SPRINGFIELD — With Mayor Lori Lightfoot’s legislative wish list still up in the air, the mayor took questions from a packed House Democratic caucus Tuesday — reminding them a Chicago casino “benefits the entire state.”
It was a rare — and largely symbolic visit — to the caucus for a Chicago mayor, both Lightfoot and Illinois House Speaker Mike Madigan attested. Former Mayor Rahm Emanuel rarely visited Springfield himself.
But by Tuesday evening, it became evident that Lightfoot would leave the Capitol without having seen any major movement on a measure needed to revamp the tax rates for a Chicago casino. And top mayoral aides told the Chicago Sun-Times Lightfoot’s plan for a graduated real estate transfer tax is dead, at least for now.
Still, Lightfoot reframed the visit, saying it was largely about building relationships. Her day also included meetings with legislative leaders and Gov. J.B. Pritzker.
“Here’s what I hear from legislators, we never have seen a mayor fill-in-the-blank. So I have, from day one after the election, done — I think appropriately — an effort to try to reach out and build relationships with members of the General Assembly,” Lightfoot said when asked if she left the Capitol empty-handed. “Many of them didn’t know me before I ran. I’m a blank piece of paper to many of them, and it’s important for me to come and speak for what we need in the city of Chicago and not just do it by phone or do it through proxies.”
Meanwhile, the casino bill’s House sponsor, state Rep. Bob Rita, D-Blue Island, said state Sen. Terry Link, is no longer involved in negotiations.
Link, D-Vernon Hills, had been a key player in gambling talks. Sources have told the Sun-Times that Link wore a wire in the investigation that ended with bribery charges against former state Rep. Luis Arroyo. Link denies any involvement, and he has not been charged.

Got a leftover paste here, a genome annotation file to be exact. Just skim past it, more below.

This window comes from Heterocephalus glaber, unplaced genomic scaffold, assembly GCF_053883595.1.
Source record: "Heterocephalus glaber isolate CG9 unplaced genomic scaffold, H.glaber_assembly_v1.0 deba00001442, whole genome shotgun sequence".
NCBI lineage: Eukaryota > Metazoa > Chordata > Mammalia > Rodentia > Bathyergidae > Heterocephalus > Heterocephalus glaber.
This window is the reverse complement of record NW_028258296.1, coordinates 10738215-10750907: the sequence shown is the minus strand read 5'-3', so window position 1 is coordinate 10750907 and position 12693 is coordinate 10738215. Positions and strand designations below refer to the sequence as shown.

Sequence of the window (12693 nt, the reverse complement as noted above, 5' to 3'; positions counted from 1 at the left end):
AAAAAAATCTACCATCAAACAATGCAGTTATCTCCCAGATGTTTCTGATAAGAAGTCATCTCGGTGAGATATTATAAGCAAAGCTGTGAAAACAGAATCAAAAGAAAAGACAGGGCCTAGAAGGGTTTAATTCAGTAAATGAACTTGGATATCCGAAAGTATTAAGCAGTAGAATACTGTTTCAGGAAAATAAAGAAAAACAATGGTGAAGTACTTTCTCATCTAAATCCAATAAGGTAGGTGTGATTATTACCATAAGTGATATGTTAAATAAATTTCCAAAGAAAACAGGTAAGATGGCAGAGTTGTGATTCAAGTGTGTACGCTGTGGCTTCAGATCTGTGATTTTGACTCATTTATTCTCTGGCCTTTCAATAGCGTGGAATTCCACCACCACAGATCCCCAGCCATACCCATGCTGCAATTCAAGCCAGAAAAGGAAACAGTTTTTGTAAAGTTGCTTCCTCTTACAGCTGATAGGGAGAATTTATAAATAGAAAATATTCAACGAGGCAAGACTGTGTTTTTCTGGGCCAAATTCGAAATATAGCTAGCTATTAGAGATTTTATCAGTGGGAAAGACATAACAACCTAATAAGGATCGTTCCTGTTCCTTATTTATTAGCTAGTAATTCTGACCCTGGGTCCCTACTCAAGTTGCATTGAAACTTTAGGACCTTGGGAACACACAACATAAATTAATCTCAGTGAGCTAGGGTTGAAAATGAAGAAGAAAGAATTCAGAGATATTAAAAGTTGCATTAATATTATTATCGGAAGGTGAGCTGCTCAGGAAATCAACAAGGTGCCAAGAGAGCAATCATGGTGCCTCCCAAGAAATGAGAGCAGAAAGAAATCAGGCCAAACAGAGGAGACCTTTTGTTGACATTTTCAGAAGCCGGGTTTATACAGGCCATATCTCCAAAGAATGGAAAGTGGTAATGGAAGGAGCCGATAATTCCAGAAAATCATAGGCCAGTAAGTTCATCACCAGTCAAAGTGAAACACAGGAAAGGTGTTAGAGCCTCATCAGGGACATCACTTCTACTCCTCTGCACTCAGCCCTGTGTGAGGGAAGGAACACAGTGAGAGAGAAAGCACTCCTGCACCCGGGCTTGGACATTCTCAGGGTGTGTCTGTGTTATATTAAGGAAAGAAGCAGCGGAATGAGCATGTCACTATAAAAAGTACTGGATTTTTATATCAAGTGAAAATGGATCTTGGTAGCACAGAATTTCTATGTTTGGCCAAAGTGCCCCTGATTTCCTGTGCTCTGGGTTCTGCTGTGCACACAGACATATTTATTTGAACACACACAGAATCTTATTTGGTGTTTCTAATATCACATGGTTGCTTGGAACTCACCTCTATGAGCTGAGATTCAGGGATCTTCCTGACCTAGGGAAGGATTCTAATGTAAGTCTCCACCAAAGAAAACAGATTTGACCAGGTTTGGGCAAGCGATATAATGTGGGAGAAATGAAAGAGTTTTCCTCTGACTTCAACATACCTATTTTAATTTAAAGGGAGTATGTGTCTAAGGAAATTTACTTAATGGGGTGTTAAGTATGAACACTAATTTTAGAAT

“I haven’t talked to Sen. Link since the bill signing. No, he hasn’t [been involved],” Rita said. “I’ve talked with some of the senators, and I asked who was going to be the Senate sponsor, and we’re still waiting on that. But we have been negotiating with the Senate and staff. I’ve had talks with Senate President [John] Cullerton too.”
Rita said there were a number of questions from lawmakers in the south and north suburbs — areas where new casinos are proposed — about where the Chicago location would go. And negotiations aren’t just focused on restructuring the 33 percent tax rate. Rita said a change in fees is also in play, should the tax rate be adjusted.
“We’re getting close, but you know there’s other outlying issues that we need to address that [Lightfoot has] seen in caucus here that have been around,” Rita said. “So it’s not all just about the tax rates … and what it’s going to impact on the city of Chicago in the state, but there’s other issues that we’re faced with that we’re trying to work through.”
Chicago priorities aside, there are some key measures that are likely to see movement this week, including a pension consolidation plan heralded by Pritzker. Despite some new resistance from the Illinois Municipal League, an amendment to the measure passed a House committee Thursday evening, clearing the path for a vote this week.
And the Illinois Senate is poised to take up a measure to ban flavored vape and tobacco products in a committee Wednesday. Hundreds of pro-vaping advocates packed the Capitol on Tuesday afternoon with signs that read, “I vape. I vote.”
There’s not enough time on the calendar for a final vote from the House during the veto session, however, and debate will continue when lawmakers return in January.